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J Allergy Clin Immunol. 2019 May 29. pii: S0091-6749(19)30611-6. doi: 10.1016/j.jaci.2019.04.025. [Epub ahead of print]

Association of Staphylococcus aureus colonization with food allergy occurs independently of eczema severity.

Author information

1
Peter Gorer Department of Immunobiology, School of Immunology & Microbial Sciences, London, United Kingdom; Pediatric Allergy Group, Department of Women and Children's Health, School of Life Course Sciences, King's College London, London, United Kingdom.
2
Peter Gorer Department of Immunobiology, School of Immunology & Microbial Sciences, London, United Kingdom; Pediatric Allergy Group, Department of Women and Children's Health, School of Life Course Sciences, King's College London, London, United Kingdom; Children's Allergy Service, Guy's and St Thomas' NHS Foundation Trust, London, United Kingdom.
3
Division of Hematology-Oncology, Department of Medicine, University of California, San Francisco, Calif.
4
University of Southampton and Southampton NIHR Biomedical Research Centre, Southampton, United Kingdom; David Hide Centre, Isle of Wight, United Kingdom.
5
Rho Federal Systems Division, Chapel Hill, NC.
6
Immune Tolerance Network, San Francisco, Calif.
7
National Institute of Allergy and Infectious Diseases, Bethesda, Md.
8
Peter Gorer Department of Immunobiology, School of Immunology & Microbial Sciences, London, United Kingdom; Pediatric Allergy Group, Department of Women and Children's Health, School of Life Course Sciences, King's College London, London, United Kingdom; Children's Allergy Service, Guy's and St Thomas' NHS Foundation Trust, London, United Kingdom. Electronic address: gideon.lack@kcl.ac.uk.

Abstract

BACKGROUND:

Staphylococcus aureus has been implicated in the pathophysiology of eczema, allergic rhinitis, asthma, and food allergy. S aureus is a marker of more severe eczema, which is a risk factor for food sensitization/allergy. Therefore it might be that the association between S aureus and food allergy in eczematous patients is related to eczema severity.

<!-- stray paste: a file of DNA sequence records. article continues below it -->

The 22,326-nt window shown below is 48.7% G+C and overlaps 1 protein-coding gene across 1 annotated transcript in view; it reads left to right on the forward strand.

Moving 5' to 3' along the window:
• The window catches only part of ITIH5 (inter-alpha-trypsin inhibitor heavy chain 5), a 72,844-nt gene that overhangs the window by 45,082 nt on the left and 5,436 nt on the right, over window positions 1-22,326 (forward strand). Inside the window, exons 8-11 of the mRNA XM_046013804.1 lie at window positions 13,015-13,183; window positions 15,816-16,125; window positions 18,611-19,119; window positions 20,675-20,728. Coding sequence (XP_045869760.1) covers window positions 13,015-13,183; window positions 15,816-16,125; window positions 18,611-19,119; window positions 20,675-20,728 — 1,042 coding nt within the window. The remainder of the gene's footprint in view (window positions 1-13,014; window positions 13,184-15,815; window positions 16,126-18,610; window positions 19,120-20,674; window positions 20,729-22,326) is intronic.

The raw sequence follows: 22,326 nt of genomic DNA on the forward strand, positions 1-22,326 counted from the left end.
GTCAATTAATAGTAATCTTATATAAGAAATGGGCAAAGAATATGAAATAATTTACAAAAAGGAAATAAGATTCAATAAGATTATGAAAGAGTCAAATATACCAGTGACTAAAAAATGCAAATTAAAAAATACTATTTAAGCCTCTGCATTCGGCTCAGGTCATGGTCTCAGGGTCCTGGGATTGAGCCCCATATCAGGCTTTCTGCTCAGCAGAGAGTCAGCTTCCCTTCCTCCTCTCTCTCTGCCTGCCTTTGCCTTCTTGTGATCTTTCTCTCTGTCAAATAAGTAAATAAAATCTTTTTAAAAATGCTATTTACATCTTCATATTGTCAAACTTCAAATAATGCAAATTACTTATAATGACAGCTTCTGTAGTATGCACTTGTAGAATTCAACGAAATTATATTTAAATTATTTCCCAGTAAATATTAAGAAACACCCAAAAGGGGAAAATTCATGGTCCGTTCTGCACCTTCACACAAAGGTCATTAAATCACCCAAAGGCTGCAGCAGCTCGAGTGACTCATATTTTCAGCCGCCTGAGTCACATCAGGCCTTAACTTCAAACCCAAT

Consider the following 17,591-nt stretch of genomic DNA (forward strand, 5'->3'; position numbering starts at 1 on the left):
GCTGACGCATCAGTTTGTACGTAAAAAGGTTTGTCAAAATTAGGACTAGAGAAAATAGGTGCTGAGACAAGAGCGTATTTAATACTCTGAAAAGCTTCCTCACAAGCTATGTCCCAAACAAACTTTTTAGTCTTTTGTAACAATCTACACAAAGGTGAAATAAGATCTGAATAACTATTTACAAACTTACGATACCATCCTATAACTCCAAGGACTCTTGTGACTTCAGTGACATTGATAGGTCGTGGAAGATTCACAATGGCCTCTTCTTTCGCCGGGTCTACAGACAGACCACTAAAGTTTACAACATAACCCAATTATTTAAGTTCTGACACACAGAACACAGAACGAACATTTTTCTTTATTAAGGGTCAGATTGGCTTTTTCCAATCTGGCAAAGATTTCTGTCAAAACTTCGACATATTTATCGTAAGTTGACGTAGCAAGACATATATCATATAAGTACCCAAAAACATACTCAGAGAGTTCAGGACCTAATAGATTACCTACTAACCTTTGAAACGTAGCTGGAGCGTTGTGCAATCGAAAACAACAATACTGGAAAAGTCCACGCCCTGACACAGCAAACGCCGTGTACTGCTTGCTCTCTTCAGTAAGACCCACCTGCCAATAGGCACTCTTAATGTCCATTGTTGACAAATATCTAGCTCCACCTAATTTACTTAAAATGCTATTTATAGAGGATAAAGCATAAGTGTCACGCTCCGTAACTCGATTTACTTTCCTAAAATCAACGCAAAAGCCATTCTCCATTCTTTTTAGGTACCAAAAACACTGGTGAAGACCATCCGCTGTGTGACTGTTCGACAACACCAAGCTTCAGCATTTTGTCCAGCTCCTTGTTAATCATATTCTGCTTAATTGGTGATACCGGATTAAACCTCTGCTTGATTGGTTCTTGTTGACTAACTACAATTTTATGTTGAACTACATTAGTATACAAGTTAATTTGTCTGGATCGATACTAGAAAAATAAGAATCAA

OBJECTIVE:

We sought to investigate the association of S aureus colonization with specific IgE (sIgE) production to common food allergens and allergies in early childhood independent of eczema severity. We additionally determined the association of S aureus colonization with eczema severity and persistence.

METHODS:

In Learning Early About Peanut Allergy (LEAP) study participants eczema severity was assessed, and skin/nasal swabs were cultured for S aureus. Sensitization was identified by measuring sIgE levels. Peanut allergy was primarily determined by means of oral food challenge, and persistent egg allergy was primarily determined by using skin prick tests.

RESULTS:

Skin S aureus colonization was significantly associated with eczema severity across the LEAP study, whereas at 12 and 60 months of age, it was related to subsequent eczema deterioration. Skin S aureus colonization at any time point was associated with increased levels of hen's egg white and peanut sIgE independent of eczema severity. Participants with S aureus were more likely to have persistent egg allergy and peanut allergy at 60 and 72 months of age independent of eczema severity. All but one of the 9 LEAP study consumers with peanut allergy (9/312) were colonized at least once with S aureus.

CONCLUSION:

S aureus, independent of eczema severity, is associated with food sensitization and allergy and can impair tolerance to foods. This could be an important consideration in future interventions aimed at inducing and maintaining tolerance to food allergens in eczematous infants.

KEYWORDS:

Food sensitization; Learning Early About Peanut Allergy; Staphylococcus aureus; atopic dermatitis; eczema; egg allergy; food allergy; microbiome; peanut allergy; prevention

PMID:
31160034
DOI:
10.1016/j.jaci.2019.04.025

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